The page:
Sort of similar to free-solo rock climbing. Only that more explicitly puts others at greater risk.

    -M

    Good points M. I especially like your condom analogy. I have never thought of that.

    One more thing to think about though. Are we totally disconnecting the responsibility for the accident from the responsibility to wear a helmet?

    Let's keep this limited to the trail. I know when I do not weat a helmet on the trail, I do not take any new lines or try hard stuff or ride new trails, usually just out for a cruise on known singletrack. I strongly feel that I can keep my risk of having a major head injury very low. Sometimes I choose to take that risk. This is different in my view from some rider that chooses to bomb around all the time pushing the limits without a helmet. I am not shocked when that rider takes a bad fall, and without a helmet, I would not be shocked at a head injury. Maybe I am fooling myself here and playing with semantics...

    Good discussion!

    And for the record, I think the bike helmet vs. motorcycle helmet are completely different arguments.

    LP

  21. #21
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    Quote Originally Posted by slim_pickens
    Helmets are fine, but bare headed cyclists are the norm in most of the world, and they're not a big social problem.
    I disagree. The reflection off the heads of some of those "bare headed cyclists" can blind drivers and cause terrible crashes. I think particularly bare headed cyclists should be required to at least wear some kind of hat or wig to reduce the reflection.

  22. #22
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    LP, then what's the difference between motorcycles and bikes? In both cases, the first to the scene when a rider is down and with messed up skull, it's going to be nasty. Marked for life, just like the one down. On the trail, it's even harder to find any professional help. There's crashes I had with a helmet that I managed to get myself going on the bike again, which without helmet would have seen me waiting for help. My friend recently had such a case. Was JRA a moist DH, when she found herself smacked to the ground, to change to respond or anything. Hard hit on the helmet, which survived, but without a whiplash would have been the smallest of her concerns. Silent day at that trail that day.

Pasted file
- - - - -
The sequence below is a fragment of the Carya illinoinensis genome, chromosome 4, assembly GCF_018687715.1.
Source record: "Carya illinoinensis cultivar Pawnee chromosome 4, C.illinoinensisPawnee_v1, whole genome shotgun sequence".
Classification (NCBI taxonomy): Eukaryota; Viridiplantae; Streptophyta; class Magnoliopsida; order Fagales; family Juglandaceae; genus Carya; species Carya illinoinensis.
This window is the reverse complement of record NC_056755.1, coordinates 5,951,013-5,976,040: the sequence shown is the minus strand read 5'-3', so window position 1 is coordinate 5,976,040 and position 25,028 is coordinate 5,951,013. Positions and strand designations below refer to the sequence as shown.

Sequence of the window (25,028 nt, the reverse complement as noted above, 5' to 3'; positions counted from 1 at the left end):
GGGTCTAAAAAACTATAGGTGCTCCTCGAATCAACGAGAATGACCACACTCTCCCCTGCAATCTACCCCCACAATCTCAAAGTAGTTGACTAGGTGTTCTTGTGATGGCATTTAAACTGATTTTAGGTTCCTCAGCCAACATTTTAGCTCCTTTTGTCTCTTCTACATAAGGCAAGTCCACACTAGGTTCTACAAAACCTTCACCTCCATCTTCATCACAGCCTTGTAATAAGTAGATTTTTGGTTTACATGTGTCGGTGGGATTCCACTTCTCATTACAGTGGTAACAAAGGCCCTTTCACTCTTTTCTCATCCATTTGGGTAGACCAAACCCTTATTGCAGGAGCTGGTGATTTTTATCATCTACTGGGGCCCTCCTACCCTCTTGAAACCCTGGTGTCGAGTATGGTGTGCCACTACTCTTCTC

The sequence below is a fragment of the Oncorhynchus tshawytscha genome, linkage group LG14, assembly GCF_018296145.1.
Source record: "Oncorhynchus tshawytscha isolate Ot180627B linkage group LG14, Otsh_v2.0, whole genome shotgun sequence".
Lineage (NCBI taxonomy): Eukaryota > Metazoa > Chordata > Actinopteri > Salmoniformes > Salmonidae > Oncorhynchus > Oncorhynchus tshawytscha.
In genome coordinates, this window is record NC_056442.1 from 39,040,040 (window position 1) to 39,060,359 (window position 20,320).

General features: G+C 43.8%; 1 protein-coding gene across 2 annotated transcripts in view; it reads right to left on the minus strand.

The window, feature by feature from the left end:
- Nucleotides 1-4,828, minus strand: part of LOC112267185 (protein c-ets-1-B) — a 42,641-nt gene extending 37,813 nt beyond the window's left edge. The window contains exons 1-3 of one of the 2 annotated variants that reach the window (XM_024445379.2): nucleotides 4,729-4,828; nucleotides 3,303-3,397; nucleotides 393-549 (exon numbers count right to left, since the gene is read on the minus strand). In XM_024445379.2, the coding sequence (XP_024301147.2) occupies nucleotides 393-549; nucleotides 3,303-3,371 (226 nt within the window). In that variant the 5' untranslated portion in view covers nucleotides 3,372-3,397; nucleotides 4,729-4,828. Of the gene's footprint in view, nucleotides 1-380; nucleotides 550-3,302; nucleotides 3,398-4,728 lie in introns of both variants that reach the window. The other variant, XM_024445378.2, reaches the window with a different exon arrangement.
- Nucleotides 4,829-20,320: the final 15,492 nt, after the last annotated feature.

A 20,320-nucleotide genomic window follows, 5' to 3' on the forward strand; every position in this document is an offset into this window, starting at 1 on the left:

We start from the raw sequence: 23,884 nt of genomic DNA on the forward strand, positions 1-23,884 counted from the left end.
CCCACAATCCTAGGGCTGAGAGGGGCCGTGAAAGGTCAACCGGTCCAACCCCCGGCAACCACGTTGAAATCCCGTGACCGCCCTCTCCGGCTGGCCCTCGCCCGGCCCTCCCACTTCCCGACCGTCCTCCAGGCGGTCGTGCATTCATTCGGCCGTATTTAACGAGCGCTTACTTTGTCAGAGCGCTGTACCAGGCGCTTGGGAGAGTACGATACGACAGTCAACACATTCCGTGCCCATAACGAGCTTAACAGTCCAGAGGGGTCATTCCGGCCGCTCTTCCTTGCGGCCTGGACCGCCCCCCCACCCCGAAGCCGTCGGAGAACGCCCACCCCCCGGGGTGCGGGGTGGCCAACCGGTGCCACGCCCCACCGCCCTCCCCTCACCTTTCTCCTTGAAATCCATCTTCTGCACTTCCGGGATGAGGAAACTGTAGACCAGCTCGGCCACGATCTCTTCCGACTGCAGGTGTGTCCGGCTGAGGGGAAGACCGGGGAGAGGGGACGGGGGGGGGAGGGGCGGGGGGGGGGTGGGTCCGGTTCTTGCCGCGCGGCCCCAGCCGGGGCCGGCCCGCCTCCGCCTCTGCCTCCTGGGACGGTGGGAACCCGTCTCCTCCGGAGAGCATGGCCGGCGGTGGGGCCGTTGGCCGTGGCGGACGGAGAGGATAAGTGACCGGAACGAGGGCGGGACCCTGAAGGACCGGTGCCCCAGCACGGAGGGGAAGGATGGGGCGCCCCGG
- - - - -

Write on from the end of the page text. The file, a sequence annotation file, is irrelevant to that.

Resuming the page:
I sure hope I won't ever be the first to the scene when a non-helmet rider goes down in a bad way.

    Over here there's a few trails that appeal to newbie riders (running shoes and jeans) obviously without helmets. It's trails with cool DH's, of course they appeal. But when a rider goes DOWN, each time the local trailbuilders have a fight on their hands to keep the trails open. Some people also bluntly say it "now you're cool not wearing a helmet, but we'll have to be the ones carrying you to the hospital.".

    I'll admit further that on a few occasions I did forget my helmet myself and let it not ruin the ride. I was just very careful. I remember one time it was really cold, I wore a warm hat in stead. That's about it.

  23. #23
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    Quote Originally Posted by Cloxxki
    LP, then what's the difference between motorcycles and bikes?
    I believe the difference is understanding the actual dangers involved with each activity and taking the appropriate precautions.

    Riding a powered motorcycle in traffic or on the trails is generally going to happen at a higer rate of speed with more moving mass than a cyclist, which will in turn likely increase the severity of the potential crash. As I posted before, the higher the potential danger actually is, the more likely a person should wear a helment IMO. A skilled rider riding at a casual pace on known trails is not dangerous enough to necessarily warrant a helment in every instance. At the least, there is no need to be dogmatic about it. Motorcycle use crosses the line in my book, or in other words, the activity is dangerous enough to warrant helment use all the time.

    For the record, in my state, wearing a helment on the bike is not mandatory if you are over 16, but if you are involved in an accident the second party will not be held responsible for any resulting head injuries if the cyclist was not wearing a helment, regardless of fault for the accident. How's that for incentive...

    LP

  24. #24
    The Voice of Reason
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    Florida doesn't have a helmet law for motorcycles anymore. You have to be at least 21 to ride a motorcycle helmetless. The number of motorcycle deaths has increased quite a bit since the repeal of the helmet law but not all of it can be blamed on riding without a helmet. Florida has a mandatory seatbelt law, though. It still boggles my mind to see a grown man on a motorcycle not wearing a helmet.

  25. #25
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    Yeah, and the next motorist in his car being pulled over by the police for not wearing a seatbelt :s